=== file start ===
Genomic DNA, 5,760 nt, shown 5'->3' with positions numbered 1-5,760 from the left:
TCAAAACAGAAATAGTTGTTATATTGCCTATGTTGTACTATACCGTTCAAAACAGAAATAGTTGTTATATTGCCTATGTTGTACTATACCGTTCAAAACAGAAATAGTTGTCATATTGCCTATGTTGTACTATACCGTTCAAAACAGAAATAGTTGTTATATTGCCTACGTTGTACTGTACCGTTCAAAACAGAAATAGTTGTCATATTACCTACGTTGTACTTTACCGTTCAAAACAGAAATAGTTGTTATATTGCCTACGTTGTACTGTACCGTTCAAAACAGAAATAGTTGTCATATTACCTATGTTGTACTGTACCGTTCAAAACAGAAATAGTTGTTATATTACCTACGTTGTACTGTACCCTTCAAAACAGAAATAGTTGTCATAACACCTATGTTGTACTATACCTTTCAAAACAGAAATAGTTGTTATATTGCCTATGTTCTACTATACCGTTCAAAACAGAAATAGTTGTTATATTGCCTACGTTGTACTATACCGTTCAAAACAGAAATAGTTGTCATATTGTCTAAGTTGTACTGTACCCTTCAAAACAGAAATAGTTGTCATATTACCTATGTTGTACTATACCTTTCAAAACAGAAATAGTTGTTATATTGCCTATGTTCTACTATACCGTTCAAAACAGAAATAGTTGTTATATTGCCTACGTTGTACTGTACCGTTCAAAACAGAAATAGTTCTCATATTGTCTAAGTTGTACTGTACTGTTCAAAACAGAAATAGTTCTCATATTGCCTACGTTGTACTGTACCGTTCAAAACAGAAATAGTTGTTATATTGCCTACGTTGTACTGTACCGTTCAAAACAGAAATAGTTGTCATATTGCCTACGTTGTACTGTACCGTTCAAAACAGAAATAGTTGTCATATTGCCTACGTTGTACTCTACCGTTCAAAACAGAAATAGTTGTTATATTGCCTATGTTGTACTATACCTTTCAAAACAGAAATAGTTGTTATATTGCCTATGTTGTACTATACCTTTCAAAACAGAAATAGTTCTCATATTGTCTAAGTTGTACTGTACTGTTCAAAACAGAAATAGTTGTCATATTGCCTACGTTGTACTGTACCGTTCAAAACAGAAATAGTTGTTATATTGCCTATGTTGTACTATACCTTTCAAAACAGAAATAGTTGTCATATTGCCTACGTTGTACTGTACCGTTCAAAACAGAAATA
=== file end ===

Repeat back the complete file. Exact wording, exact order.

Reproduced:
Genomic DNA, 5,760 nt, shown 5'->3' with positions numbered 1-5,760 from the left:
TCAAAACAGAAATAGTTGTTATATTGCCTATGTTGTACTATACCGTTCAAAACAGAAATAGTTGTTATATTGCCTATGTTGTACTATACCGTTCAAAACAGAAATAGTTGTCATATTGCCTATGTTGTACTATACCGTTCAAAACAGAAATAGTTGTTATATTGCCTACGTTGTACTGTACCGTTCAAAACAGAAATAGTTGTCATATTACCTACGTTGTACTTTACCGTTCAAAACAGAAATAGTTGTTATATTGCCTACGTTGTACTGTACCGTTCAAAACAGAAATAGTTGTCATATTACCTATGTTGTACTGTACCGTTCAAAACAGAAATAGTTGTTATATTACCTACGTTGTACTGTACCCTTCAAAACAGAAATAGTTGTCATAACACCTATGTTGTACTATACCTTTCAAAACAGAAATAGTTGTTATATTGCCTATGTTCTACTATACCGTTCAAAACAGAAATAGTTGTTATATTGCCTACGTTGTACTATACCGTTCAAAACAGAAATAGTTGTCATATTGTCTAAGTTGTACTGTACCCTTCAAAACAGAAATAGTTGTCATATTACCTATGTTGTACTATACCTTTCAAAACAGAAATAGTTGTTATATTGCCTATGTTCTACTATACCGTTCAAAACAGAAATAGTTGTTATATTGCCTACGTTGTACTGTACCGTTCAAAACAGAAATAGTTCTCATATTGTCTAAGTTGTACTGTACTGTTCAAAACAGAAATAGTTCTCATATTGCCTACGTTGTACTGTACCGTTCAAAACAGAAATAGTTGTTATATTGCCTACGTTGTACTGTACCGTTCAAAACAGAAATAGTTGTCATATTGCCTACGTTGTACTGTACCGTTCAAAACAGAAATAGTTGTCATATTGCCTACGTTGTACTCTACCGTTCAAAACAGAAATAGTTGTTATATTGCCTATGTTGTACTATACCTTTCAAAACAGAAATAGTTGTTATATTGCCTATGTTGTACTATACCTTTCAAAACAGAAATAGTTCTCATATTGTCTAAGTTGTACTGTACTGTTCAAAACAGAAATAGTTGTCATATTGCCTACGTTGTACTGTACCGTTCAAAACAGAAATAGTTGTTATATTGCCTATGTTGTACTATACCTTTCAAAACAGAAATAGTTGTCATATTGCCTACGTTGTACTGTACCGTTCAAAACAGAAATA